I am sometimes asked how I found our Czech house. The answer is Hannah's carpenter - Frantisek. She told him I was looking and he took it upon himself to find the right house for me. When I said how it called to my soul, he did one of his mysterious smiles and said "Vim" (I know). That comment pretty much summed him up. He was a man of very few words, seldom more than two left his lips at any one time. But he had a spirituality that was beyond words. The first time I met Frantisek was when he was playing Jesus in the Horice na Sumava Passion play - a part he was made for. Hannah and I joked that he was so into method acting that he never came out of character. To my husband and me Frantisek is always known as "Frantisek Jesus."
Frantisek was an artist rather than a carpenter. I remember how he stroked the curve of a desk he made for Hannah out of one plank of wood. Nothing Frantisek made was ever quite straight, which was a problem if you wanted him to make a door, but not if you wanted something beautiful. How I wanted him to make me some furniture. But first the house needed repairing, and after a disaster in which he removed my windows to repair without numbering them, I was disinclined to offer him precision work.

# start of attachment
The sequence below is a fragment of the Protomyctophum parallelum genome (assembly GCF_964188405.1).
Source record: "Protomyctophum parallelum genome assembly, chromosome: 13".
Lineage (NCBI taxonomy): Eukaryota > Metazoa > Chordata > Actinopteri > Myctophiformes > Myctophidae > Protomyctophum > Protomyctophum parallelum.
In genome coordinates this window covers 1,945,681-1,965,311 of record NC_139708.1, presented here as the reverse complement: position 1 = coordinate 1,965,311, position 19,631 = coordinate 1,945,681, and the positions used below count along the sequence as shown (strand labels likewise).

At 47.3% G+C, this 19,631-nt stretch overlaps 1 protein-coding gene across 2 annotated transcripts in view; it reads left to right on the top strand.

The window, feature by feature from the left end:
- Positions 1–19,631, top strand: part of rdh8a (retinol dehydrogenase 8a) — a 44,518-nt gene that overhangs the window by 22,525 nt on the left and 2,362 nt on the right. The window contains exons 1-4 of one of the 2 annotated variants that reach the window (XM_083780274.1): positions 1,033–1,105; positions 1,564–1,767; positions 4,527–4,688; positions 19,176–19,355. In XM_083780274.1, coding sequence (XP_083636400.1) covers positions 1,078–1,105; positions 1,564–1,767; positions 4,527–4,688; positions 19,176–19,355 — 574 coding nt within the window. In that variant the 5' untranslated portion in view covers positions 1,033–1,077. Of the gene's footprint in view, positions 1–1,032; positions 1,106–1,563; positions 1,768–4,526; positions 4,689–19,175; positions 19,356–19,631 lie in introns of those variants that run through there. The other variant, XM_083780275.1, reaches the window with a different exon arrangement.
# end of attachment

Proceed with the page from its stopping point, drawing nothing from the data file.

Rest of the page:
One day he arrived excited that he could source some wood cheaply for Hannah and me. We both ordered a load of rough hewn planks - Hannah chose oak and I elm. Mine were piled in the barn to wait the time when they could be transformed into furniture. Very soon I discovered that mine had woodworm, something elm is prone too. Woodworm didn't seem to worry Frantisek over much. On a visit to his house and workshop in Horice, I found my feet sinking into the floorboards they were so wormy. When I finally left my Czech home, the elm planks remained unused and were only fit for firewood. I never did get the chance to own one of Frantisek's quirky bookcases.